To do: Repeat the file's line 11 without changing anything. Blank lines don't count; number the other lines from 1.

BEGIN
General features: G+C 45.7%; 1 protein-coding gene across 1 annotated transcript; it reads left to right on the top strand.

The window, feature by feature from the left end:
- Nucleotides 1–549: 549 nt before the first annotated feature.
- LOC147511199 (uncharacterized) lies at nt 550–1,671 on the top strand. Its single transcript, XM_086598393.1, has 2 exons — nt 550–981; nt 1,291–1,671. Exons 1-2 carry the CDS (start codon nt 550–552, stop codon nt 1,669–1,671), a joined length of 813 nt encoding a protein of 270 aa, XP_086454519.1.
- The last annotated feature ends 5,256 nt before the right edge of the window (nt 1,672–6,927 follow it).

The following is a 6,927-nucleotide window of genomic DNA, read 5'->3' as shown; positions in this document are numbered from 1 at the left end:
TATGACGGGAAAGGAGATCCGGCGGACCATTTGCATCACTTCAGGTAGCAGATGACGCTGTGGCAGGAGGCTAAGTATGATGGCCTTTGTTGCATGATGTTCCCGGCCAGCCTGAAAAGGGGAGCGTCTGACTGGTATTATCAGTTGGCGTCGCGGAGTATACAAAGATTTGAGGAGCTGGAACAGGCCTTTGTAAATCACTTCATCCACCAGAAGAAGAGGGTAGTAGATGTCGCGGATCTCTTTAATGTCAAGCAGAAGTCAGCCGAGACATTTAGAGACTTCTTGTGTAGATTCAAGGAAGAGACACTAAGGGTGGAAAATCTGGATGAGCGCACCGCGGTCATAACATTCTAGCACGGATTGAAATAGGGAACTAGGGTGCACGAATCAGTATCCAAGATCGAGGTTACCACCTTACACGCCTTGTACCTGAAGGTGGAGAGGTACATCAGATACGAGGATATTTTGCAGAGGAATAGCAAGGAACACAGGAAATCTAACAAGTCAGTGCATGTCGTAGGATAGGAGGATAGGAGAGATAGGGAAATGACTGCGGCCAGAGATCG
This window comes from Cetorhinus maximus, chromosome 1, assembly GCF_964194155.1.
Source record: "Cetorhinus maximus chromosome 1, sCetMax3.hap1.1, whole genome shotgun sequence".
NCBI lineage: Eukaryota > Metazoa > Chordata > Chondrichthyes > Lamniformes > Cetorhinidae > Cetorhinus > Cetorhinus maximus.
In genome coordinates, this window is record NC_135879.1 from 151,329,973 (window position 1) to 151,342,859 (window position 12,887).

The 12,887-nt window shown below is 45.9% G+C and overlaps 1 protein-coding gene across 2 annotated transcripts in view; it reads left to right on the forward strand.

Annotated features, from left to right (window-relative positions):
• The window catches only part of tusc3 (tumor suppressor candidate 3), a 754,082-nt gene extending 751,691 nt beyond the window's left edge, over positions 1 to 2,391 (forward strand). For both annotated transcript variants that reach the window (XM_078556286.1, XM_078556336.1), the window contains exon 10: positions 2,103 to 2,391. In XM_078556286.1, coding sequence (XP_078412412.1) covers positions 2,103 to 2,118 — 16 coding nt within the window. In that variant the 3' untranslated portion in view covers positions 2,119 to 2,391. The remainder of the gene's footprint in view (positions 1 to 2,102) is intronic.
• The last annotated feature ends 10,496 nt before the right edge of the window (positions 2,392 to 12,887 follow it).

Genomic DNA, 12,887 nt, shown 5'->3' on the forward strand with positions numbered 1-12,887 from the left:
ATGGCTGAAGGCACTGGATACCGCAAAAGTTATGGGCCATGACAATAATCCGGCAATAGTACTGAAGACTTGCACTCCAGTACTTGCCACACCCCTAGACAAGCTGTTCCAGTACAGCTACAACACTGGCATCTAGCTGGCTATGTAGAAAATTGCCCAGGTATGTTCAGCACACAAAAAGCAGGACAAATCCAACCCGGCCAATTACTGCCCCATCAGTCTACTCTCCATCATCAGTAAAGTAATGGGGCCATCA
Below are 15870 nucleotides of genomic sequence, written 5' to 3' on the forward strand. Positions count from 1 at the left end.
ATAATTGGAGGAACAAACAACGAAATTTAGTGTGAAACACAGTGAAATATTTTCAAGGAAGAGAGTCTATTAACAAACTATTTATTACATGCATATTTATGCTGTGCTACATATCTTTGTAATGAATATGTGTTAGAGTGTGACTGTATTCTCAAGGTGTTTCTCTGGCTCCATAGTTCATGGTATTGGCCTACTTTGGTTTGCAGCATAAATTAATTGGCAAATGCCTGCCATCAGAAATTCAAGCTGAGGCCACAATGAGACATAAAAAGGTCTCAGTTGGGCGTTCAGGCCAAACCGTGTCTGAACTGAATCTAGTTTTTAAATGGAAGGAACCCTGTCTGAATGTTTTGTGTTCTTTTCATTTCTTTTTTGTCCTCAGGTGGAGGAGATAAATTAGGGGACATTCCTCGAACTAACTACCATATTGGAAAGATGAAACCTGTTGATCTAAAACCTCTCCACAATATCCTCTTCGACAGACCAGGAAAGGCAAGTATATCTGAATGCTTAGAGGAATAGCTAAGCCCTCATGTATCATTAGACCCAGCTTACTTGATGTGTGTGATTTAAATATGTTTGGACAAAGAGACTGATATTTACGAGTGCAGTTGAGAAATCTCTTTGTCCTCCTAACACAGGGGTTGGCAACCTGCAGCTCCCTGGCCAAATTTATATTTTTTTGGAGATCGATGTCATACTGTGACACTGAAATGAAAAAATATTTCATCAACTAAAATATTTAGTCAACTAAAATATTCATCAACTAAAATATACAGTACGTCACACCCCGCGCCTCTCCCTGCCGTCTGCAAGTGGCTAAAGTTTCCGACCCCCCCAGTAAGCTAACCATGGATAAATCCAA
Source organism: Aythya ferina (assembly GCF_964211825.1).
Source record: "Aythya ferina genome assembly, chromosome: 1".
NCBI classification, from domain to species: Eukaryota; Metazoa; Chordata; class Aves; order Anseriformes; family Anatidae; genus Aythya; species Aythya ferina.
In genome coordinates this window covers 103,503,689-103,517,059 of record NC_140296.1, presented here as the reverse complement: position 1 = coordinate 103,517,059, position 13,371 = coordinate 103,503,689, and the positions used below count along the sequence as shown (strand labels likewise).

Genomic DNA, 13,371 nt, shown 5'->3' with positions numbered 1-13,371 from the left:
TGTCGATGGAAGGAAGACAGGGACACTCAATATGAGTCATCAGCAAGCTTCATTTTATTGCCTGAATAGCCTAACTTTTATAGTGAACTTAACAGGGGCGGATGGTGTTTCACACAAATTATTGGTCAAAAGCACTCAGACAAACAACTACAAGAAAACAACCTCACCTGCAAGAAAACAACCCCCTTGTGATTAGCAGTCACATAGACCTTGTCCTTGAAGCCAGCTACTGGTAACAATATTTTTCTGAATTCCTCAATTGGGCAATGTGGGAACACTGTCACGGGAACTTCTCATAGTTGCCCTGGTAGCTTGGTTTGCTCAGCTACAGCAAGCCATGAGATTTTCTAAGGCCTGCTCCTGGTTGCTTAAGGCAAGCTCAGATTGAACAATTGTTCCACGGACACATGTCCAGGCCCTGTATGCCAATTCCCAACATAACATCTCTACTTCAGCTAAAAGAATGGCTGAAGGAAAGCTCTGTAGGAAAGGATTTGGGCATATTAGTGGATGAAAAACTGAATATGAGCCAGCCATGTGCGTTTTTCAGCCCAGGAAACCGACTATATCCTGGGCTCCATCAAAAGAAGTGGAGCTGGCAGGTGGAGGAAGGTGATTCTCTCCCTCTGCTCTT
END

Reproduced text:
In genome coordinates, this window is record NC_135879.1 from 151,329,973 (window position 1) to 151,342,859 (window position 12,887).